Last week I gave a quick overview of Varsity sports in 1916, and next week I will look at Women's Sports a century ago. This week is Intermurals week!
Intermurals in 1916 doesn't refer to the same kind of intermurals in 2016. Distinguishing a difference between some Intermural sports and Varsity sports seems impossible. Sports such as Soccer, Gymnastics, Swimming, and Wrestling all competed against other schools both in Minnesota and around the Midwest. Other sports such as Baseball and Hockey created teams based on the department of the students studies. All intermural sports had fans, and betting associated with them.
*Note* Track and Football were also played at the Intermural level in 1916, I'm not covering them in any depth here though as I went over their Varsity counterparts last week. Suffice it to say that the Engineering schools teams for both Track and Football killed it.
According to the Yearbook account of the Baseball season, "the 1916 baseball season was not exceptionally successful." Which seems about right after the school had dropped it as a varsity sport the previous year. The "A.T.O." nine man squad won the season. Pictured below in a wonderful array of Gopher gear.
Despite being an intermural team the Men's Soccer team at the U of M played against other colleges. Playing games against St. Olaf, Grinnell, and St. Thomas. The team won 2 only losing to St. Olaf. Also interesting to note, soccer players Won, and Kwong might be the first Asian athletes at the University.
Similar to Soccer, Gymnastics was a intermural sport that competed against other schools. Despite losing several men to "scholastic difficulties" The U entered 30 gymnasts to the Western Intercollegiate Gymnastic event, which was held in Minneapolis. Team Captain Earnest Carlson won the class A individual championship. Sadly the photo below doesn't indicate who Earnest is.
Despite getting a star swimming transfer from Illinois called Madsen, the season was disappointing. Losing twice to the Saint Paul Y.M.C.A. and once to the M.A.C (Minnesota Athletic Conference?). Forty men tried out for the team and seeing how they didn't swim so well it really makes you question the ability of the guys they cut from the team.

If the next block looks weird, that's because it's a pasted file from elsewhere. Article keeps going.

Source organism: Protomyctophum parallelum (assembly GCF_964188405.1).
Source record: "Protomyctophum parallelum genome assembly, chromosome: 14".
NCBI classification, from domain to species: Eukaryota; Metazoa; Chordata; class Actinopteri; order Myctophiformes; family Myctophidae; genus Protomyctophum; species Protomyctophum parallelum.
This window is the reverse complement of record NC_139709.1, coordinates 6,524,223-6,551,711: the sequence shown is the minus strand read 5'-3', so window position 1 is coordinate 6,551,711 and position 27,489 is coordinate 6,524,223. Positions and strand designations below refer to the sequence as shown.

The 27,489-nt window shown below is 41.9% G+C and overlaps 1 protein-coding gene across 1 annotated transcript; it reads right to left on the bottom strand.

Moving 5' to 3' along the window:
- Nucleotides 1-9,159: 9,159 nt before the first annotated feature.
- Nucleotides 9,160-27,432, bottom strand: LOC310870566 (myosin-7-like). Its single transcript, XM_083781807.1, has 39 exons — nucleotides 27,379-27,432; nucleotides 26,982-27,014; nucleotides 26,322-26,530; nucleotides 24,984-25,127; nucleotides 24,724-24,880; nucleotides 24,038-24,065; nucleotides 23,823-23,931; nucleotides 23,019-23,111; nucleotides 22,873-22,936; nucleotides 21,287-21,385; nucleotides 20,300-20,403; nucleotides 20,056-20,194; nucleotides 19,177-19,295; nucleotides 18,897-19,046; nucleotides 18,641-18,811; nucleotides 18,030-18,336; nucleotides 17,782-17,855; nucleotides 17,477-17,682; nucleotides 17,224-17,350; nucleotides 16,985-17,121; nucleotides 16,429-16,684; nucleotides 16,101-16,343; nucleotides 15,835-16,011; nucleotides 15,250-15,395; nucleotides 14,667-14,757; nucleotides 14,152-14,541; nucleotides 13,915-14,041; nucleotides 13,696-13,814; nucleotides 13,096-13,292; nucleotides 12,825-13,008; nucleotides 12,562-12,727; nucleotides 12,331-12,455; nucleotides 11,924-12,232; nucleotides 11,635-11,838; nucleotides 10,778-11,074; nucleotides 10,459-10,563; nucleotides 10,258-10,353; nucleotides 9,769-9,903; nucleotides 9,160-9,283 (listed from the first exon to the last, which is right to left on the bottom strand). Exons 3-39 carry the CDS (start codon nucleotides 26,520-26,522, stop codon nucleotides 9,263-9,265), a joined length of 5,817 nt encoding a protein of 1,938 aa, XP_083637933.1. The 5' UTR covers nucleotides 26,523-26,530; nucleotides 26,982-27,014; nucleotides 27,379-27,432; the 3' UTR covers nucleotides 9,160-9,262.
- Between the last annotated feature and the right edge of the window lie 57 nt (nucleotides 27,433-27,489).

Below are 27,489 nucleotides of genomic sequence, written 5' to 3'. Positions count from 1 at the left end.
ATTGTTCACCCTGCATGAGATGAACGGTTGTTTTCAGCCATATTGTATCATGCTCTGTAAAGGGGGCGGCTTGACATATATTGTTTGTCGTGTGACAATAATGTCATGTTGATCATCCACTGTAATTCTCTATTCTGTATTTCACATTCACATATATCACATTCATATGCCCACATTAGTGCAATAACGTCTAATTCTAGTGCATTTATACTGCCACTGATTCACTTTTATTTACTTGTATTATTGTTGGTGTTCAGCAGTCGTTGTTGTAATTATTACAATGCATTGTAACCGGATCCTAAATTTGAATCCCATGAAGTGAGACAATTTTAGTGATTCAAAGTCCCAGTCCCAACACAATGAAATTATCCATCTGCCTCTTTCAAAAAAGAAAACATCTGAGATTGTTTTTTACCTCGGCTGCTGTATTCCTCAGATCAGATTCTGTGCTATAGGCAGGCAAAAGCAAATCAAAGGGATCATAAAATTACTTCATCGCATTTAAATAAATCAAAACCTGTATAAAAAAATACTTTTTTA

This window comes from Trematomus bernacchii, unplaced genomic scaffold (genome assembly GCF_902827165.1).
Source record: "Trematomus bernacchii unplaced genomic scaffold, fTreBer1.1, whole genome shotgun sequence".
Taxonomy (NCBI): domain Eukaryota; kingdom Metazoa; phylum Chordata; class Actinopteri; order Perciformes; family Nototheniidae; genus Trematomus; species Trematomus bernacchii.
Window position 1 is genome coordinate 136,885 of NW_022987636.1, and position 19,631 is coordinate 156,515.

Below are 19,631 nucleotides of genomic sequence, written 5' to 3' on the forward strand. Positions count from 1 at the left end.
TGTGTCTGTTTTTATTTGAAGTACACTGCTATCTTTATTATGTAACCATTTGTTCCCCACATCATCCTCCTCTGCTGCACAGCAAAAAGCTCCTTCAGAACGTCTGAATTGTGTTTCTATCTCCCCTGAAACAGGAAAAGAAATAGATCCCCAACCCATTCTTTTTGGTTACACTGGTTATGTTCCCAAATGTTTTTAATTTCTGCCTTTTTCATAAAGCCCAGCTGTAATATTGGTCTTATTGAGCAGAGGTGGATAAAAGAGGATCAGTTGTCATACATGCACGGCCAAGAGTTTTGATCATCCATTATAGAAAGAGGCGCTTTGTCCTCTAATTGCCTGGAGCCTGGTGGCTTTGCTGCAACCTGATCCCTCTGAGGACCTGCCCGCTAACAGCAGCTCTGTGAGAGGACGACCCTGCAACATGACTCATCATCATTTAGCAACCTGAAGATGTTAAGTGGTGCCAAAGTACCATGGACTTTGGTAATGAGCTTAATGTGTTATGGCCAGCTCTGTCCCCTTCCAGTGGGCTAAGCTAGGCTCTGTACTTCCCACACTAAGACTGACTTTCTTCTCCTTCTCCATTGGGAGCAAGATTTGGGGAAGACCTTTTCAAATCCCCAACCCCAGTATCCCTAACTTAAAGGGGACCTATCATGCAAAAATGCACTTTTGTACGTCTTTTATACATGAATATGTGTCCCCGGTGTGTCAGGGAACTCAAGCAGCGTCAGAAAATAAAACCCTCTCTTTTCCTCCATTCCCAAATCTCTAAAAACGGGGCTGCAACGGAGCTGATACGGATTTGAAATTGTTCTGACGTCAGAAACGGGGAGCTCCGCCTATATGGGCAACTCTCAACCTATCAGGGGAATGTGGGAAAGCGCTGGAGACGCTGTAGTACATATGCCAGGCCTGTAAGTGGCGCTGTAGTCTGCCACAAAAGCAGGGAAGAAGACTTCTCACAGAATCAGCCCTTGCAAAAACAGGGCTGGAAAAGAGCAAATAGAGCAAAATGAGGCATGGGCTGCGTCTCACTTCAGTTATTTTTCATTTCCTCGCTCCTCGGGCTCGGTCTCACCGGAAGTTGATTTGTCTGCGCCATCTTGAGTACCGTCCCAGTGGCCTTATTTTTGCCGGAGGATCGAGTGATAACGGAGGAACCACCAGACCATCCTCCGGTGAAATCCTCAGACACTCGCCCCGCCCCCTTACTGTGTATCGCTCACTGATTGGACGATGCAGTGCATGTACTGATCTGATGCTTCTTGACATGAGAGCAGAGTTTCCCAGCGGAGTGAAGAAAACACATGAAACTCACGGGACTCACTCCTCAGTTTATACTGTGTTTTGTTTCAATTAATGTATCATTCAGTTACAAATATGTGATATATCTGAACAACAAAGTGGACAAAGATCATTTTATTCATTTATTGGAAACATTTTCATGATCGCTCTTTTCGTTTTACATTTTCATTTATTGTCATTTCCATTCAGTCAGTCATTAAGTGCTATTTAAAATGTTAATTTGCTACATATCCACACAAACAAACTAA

First of all, hell yes. Handball was one of the most popular sports on campus in 1916. Games were played at the Old Armory in front of capacity crowds. Interest in the sport was so high that there were calls to build new facilities just for Handball! Abramson described as a "tricky and powerful" player had won the school championship in 1915 and defended his crown vs Tallmadge in 1916.
Golf was a sport played at the U in 1916. This is all the info I currently have.
Apparently scandal and "misunderstandings" had plagued Tennis on campus until 1916 (I'm gonna have to look into that). However the school tournament in 1916 seems to have gone off fine (how dull). E.B. Pierce defeated Wilford F. Widen for the singles crown. In doubles Pierce teamed with Poucher trampled Hauser and Carlson. Significant to note, LOOK AT THOSE AWESOME JACKETS THEY GOT.
Coached by Foster, who led many of these intermural teams, the Wrestling squad was led by two men. Tim Madigan, captain and destroyer at the 135 pound class, and Ferch who had only wrestled for a month before the season started wrecked everyone in the 175 pound class. Confidence seemed high that if they could develop a few more brawlers the 1917 Western Conference Championship would be theirs.
The most popular of all intermurals, Hockey teams were decided upon based on school departments and all games were played on Northrop Field. The Academic team had "poor coaching" and had a disappointing season. The Miners and Aggies both played tough. When the Miners lost a close game to the Aggies, they quit the season in disgust. The Aggies team even had its own female rooters, and faced the Engineers in the championship match. The game was close and the yearbook reports "pecks of potatoes were wagered against home-made watch chains or cold-chisels". Sadly for Aggies fans the Engineers emerged victorious 3-2.